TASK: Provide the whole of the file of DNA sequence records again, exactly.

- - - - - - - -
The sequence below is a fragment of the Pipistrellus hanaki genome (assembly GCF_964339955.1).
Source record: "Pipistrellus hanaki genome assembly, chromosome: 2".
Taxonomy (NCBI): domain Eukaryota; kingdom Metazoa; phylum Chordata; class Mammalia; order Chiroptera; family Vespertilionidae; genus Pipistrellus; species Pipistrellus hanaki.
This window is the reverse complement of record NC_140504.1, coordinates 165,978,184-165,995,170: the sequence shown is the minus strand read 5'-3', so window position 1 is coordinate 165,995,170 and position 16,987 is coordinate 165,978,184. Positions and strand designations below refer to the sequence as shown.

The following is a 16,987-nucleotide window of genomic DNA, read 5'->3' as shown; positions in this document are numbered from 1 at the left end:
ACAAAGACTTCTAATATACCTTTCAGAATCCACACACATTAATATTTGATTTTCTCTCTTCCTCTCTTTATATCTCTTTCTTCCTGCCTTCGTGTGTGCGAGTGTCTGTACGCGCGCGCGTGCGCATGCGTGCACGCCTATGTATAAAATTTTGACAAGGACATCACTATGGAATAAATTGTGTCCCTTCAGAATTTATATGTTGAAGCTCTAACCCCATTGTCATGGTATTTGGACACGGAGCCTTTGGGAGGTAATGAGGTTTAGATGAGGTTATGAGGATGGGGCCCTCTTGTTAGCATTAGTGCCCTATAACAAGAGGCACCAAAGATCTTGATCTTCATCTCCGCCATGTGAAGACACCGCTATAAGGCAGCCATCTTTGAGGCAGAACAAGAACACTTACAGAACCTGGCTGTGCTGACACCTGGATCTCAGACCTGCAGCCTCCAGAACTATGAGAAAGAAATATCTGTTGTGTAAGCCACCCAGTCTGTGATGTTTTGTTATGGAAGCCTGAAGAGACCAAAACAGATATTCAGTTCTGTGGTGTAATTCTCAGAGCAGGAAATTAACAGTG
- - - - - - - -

The sequence below is a fragment of the Pipistrellus hanaki genome (assembly GCF_964339955.1).
Source record: "Pipistrellus hanaki genome assembly, chromosome: 2".
Taxonomy (NCBI): domain Eukaryota; kingdom Metazoa; phylum Chordata; class Mammalia; order Chiroptera; family Vespertilionidae; genus Pipistrellus; species Pipistrellus hanaki.
This window is the reverse complement of record NC_140504.1, coordinates 165,978,184-165,995,170: the sequence shown is the minus strand read 5'-3', so window position 1 is coordinate 165,995,170 and position 16,987 is coordinate 165,978,184. Positions and strand designations below refer to the sequence as shown.

The following is a 16,987-nucleotide window of genomic DNA, read 5'->3' as shown; positions in this document are numbered from 1 at the left end:
ACAAAGACTTCTAATATACCTTTCAGAATCCACACACATTAATATTTGATTTTCTCTCTTCCTCTCTTTATATCTCTTTCTTCCTGCCTTCGTGTGTGCGAGTGTCTGTACGCGCGCGCGTGCGCATGCGTGCACGCCTATGTATAAAATTTTGACAAGGACATCACTATGGAATAAATTGTGTCCCTTCAGAATTTATATGTTGAAGCTCTAACCCCATTGTCATGGTATTTGGACACGGAGCCTTTGGGAGGTAATGAGGTTTAGATGAGGTTATGAGGATGGGGCCCTCTTGTTAGCATTAGTGCCCTATAACAAGAGGCACCAAAGATCTTGATCTTCATCTCCGCCATGTGAAGACACCGCTATAAGGCAGCCATCTTTGAGGCAGAACAAGAACACTTACAGAACCTGGCTGTGCTGACACCTGGATCTCAGACCTGCAGCCTCCAGAACTATGAGAAAGAAATATCTGTTGTGTAAGCCACCCAGTCTGTGATGTTTTGTTATGGAAGCCTGAAGAGACCAAAACAGATATTCAGTTCTGTGGTGTAATTCTCAGAGCAGGAAATTAACAGTG